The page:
New York laws prohibit not just texting behind the wheel, but all handheld cellphone use while driving. The majority of states have banned texting, but New York is among only about a dozen states to also ban handheld cellphone use.
While such laws are necessary, they seem to be far short of comprehensive. After all, there are many other common behaviors that can be distracting behind the wheel and can increase the risk of a car accident. Yet many of these behaviors remain legal and socially acceptable. For instance, when was the last time you ate your dinner while simultaneously trying to steer a two-ton piece of machinery?
According to a 2012 study, eating while driving can slow driver response times by up to 44 percent. There is scientific evidence that this behavior can be dangerous. So why hasn’t eating behind the wheel been outlawed?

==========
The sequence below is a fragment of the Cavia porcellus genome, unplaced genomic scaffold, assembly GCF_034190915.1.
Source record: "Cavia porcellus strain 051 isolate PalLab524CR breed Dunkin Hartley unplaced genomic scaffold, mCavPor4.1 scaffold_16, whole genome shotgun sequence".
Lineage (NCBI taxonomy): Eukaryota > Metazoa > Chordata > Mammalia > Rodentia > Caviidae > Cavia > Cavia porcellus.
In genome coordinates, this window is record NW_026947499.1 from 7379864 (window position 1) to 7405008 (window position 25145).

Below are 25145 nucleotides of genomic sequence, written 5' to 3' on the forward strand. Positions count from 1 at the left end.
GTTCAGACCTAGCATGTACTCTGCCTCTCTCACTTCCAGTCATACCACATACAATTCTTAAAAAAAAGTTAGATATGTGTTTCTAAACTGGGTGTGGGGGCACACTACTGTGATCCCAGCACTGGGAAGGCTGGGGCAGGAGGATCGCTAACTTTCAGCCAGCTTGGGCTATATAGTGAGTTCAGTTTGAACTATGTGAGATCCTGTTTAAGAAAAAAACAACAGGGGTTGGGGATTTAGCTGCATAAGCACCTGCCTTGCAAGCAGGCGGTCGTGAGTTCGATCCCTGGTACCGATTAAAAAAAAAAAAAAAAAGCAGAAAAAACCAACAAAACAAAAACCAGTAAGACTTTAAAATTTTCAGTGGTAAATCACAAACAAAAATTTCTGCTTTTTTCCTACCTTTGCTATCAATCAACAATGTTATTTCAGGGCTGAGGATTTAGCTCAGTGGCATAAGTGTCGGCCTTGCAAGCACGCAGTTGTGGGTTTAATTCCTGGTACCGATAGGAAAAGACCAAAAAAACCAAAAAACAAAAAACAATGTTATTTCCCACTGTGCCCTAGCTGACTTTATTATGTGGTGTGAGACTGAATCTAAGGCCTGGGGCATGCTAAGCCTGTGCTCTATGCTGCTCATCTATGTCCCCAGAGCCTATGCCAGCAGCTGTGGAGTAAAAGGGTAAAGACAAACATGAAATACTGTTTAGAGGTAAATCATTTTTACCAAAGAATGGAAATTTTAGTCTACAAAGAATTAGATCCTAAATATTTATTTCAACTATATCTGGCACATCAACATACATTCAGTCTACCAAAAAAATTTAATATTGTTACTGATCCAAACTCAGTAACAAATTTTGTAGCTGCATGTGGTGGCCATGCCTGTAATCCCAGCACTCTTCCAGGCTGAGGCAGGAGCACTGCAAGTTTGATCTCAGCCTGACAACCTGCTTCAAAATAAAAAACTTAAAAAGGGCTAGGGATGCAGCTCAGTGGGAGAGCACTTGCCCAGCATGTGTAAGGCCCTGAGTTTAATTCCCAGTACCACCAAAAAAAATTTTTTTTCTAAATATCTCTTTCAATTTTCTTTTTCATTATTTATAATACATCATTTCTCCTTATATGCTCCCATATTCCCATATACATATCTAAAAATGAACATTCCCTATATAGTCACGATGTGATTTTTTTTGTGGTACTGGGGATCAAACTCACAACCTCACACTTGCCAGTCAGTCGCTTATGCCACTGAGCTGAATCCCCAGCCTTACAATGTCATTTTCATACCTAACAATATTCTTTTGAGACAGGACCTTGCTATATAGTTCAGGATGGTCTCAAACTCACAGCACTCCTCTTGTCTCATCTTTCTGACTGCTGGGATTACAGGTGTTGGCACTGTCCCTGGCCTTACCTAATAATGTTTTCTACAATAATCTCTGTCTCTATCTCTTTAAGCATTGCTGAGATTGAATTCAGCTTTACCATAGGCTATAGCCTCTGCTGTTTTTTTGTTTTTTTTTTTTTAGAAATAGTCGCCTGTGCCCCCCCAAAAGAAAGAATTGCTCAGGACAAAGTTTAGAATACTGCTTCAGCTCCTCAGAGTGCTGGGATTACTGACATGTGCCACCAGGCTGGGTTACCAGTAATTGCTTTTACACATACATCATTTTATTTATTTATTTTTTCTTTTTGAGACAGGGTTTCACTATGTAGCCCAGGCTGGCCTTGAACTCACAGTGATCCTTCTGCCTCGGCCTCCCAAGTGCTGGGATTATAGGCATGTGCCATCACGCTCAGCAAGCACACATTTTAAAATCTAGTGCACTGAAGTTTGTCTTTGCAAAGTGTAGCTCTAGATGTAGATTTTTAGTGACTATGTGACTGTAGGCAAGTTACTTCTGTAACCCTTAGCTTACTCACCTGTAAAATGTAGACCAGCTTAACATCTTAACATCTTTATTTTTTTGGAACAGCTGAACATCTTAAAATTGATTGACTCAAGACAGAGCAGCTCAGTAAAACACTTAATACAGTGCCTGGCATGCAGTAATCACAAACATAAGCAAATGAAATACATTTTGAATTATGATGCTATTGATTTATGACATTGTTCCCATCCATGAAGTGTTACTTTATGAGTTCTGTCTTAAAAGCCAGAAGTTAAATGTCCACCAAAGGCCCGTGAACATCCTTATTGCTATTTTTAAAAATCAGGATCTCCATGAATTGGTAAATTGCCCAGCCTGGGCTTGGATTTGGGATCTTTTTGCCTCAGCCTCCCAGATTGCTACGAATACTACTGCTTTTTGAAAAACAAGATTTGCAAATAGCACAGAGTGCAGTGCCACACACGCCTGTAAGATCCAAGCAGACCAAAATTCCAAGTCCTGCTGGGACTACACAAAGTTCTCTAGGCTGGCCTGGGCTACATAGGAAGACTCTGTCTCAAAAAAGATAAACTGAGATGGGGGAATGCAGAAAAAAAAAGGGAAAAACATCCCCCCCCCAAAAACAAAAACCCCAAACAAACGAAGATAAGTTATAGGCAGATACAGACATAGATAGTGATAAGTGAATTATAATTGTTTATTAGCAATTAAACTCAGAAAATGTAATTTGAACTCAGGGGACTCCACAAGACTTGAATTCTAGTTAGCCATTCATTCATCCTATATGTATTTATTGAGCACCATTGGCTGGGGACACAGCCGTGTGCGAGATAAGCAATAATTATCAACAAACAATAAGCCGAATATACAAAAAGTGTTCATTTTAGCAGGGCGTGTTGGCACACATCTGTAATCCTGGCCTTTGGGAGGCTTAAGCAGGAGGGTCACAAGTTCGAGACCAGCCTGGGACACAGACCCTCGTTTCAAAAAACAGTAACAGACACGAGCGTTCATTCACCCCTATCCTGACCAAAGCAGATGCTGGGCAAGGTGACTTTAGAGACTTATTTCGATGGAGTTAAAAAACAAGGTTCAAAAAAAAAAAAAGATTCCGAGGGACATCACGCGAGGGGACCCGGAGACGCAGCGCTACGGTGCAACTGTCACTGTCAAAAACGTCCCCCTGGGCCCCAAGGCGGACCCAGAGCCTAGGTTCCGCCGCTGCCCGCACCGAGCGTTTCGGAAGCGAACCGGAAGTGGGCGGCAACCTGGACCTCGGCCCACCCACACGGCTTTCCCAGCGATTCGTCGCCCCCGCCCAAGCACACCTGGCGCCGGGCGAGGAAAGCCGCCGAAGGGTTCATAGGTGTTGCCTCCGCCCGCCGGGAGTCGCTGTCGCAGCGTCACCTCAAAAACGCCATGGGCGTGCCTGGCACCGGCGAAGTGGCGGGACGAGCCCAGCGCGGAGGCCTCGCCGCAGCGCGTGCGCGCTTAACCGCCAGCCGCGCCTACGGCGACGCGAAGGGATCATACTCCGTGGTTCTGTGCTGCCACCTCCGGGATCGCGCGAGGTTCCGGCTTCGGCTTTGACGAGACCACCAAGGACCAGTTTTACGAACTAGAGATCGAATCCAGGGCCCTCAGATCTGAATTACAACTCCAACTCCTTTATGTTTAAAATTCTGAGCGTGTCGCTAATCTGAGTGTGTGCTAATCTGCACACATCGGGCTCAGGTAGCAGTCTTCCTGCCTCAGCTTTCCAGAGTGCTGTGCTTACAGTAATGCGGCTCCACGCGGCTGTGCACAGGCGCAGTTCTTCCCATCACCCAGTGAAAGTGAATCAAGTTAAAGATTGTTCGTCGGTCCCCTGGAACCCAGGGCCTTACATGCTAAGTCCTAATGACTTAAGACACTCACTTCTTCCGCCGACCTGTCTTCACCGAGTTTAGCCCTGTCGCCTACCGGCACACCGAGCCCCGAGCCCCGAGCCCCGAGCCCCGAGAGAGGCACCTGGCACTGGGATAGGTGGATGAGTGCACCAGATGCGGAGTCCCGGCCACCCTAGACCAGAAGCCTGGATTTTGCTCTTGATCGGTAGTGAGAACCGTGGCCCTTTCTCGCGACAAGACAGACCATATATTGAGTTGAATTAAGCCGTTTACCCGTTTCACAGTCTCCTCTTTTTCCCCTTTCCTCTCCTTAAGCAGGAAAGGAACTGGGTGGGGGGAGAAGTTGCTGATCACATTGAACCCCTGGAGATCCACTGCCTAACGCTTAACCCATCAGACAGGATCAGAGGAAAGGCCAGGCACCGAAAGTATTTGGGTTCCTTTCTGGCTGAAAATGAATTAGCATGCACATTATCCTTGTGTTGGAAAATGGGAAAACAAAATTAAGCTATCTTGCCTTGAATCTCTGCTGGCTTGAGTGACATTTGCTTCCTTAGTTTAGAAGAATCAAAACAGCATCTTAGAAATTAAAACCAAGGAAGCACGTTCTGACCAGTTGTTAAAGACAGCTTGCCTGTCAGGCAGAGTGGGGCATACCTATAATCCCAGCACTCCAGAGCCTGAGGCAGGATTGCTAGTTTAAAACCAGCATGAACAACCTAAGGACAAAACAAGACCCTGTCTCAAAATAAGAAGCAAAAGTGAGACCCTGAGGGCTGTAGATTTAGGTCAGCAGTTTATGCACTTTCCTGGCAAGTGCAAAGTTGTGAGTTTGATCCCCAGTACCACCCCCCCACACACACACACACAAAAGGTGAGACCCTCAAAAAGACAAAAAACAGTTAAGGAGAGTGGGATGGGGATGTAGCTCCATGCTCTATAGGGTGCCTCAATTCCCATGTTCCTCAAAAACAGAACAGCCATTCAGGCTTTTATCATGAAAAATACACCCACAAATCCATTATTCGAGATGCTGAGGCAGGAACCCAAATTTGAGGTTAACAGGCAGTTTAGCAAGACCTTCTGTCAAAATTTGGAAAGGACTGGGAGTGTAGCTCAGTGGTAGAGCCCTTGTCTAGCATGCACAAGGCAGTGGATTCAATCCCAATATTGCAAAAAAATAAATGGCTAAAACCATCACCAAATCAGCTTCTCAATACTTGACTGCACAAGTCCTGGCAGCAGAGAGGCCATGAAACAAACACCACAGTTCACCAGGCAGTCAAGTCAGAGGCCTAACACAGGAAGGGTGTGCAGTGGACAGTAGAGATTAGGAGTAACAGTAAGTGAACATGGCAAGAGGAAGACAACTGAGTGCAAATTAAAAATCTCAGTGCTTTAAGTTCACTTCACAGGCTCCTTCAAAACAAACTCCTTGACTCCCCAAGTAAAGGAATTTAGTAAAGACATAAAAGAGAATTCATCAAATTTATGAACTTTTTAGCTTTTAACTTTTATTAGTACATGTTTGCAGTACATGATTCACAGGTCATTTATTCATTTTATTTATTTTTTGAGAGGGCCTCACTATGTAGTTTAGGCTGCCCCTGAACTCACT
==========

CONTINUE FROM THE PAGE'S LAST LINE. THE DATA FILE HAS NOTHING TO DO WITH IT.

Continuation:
A practical argument against banning such behaviors is that we generally can’€™t legislate common sense. Any law that specifically lists what drivers can and cannot do is likely to be prohibitively long and difficult to enforce.
On the other hand, laws that are worded vaguely can also be problematic. As an example, a driver in Georgia was recently cited for trying to eat a hamburger while driving – citation he plans to contest in court. While eating is not specifically banned, the wording of the statute could be interpreted in such a way as to prohibit eating while driving.
The statute reads: “€œA driver shall exercise due care in operating a motor vehicle on the highways of this state and shall not engage in any actions which shall distract such driver from the safe operation of such vehicle.”
Generally speaking, laws that are too specific can lead to creative loopholes while laws that are too vague can lead to police overreach. Where should we draw the line when it comes to distracted driving?
Source: The New York Times, “€œA Cheeseburger, a Suburban Traffic Stop and a Ticket for Eating While Driving,”€ Alan Blinder, Jan. 20, 2015